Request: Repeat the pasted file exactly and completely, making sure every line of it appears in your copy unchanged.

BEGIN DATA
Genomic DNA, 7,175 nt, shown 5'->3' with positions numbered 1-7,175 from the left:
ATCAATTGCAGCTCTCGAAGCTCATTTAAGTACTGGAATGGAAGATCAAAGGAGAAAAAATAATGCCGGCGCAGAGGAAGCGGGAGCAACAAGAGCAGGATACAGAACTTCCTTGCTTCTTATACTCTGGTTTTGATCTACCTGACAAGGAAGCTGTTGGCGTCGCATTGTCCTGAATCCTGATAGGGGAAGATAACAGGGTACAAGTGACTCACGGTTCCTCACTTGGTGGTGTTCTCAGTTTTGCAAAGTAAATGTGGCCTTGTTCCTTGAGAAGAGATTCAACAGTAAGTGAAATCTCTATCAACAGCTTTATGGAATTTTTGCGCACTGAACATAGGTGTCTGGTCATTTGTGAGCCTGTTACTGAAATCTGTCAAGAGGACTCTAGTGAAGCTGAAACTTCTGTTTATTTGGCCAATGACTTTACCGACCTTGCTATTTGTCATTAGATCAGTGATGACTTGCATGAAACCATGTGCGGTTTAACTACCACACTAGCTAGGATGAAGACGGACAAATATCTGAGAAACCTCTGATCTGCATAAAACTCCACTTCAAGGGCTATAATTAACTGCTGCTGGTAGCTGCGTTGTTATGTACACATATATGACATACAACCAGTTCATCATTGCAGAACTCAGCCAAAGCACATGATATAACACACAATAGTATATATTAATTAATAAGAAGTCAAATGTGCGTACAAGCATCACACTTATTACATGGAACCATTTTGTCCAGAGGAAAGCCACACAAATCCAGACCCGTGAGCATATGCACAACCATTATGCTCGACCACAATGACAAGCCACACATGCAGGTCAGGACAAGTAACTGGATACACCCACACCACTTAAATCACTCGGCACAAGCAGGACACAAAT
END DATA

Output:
Genomic DNA, 7,175 nt, shown 5'->3' with positions numbered 1-7,175 from the left:
ATCAATTGCAGCTCTCGAAGCTCATTTAAGTACTGGAATGGAAGATCAAAGGAGAAAAAATAATGCCGGCGCAGAGGAAGCGGGAGCAACAAGAGCAGGATACAGAACTTCCTTGCTTCTTATACTCTGGTTTTGATCTACCTGACAAGGAAGCTGTTGGCGTCGCATTGTCCTGAATCCTGATAGGGGAAGATAACAGGGTACAAGTGACTCACGGTTCCTCACTTGGTGGTGTTCTCAGTTTTGCAAAGTAAATGTGGCCTTGTTCCTTGAGAAGAGATTCAACAGTAAGTGAAATCTCTATCAACAGCTTTATGGAATTTTTGCGCACTGAACATAGGTGTCTGGTCATTTGTGAGCCTGTTACTGAAATCTGTCAAGAGGACTCTAGTGAAGCTGAAACTTCTGTTTATTTGGCCAATGACTTTACCGACCTTGCTATTTGTCATTAGATCAGTGATGACTTGCATGAAACCATGTGCGGTTTAACTACCACACTAGCTAGGATGAAGACGGACAAATATCTGAGAAACCTCTGATCTGCATAAAACTCCACTTCAAGGGCTATAATTAACTGCTGCTGGTAGCTGCGTTGTTATGTACACATATATGACATACAACCAGTTCATCATTGCAGAACTCAGCCAAAGCACATGATATAACACACAATAGTATATATTAATTAATAAGAAGTCAAATGTGCGTACAAGCATCACACTTATTACATGGAACCATTTTGTCCAGAGGAAAGCCACACAAATCCAGACCCGTGAGCATATGCACAACCATTATGCTCGACCACAATGACAAGCCACACATGCAGGTCAGGACAAGTAACTGGATACACCCACACCACTTAAATCACTCGGCACAAGCAGGACACAAAT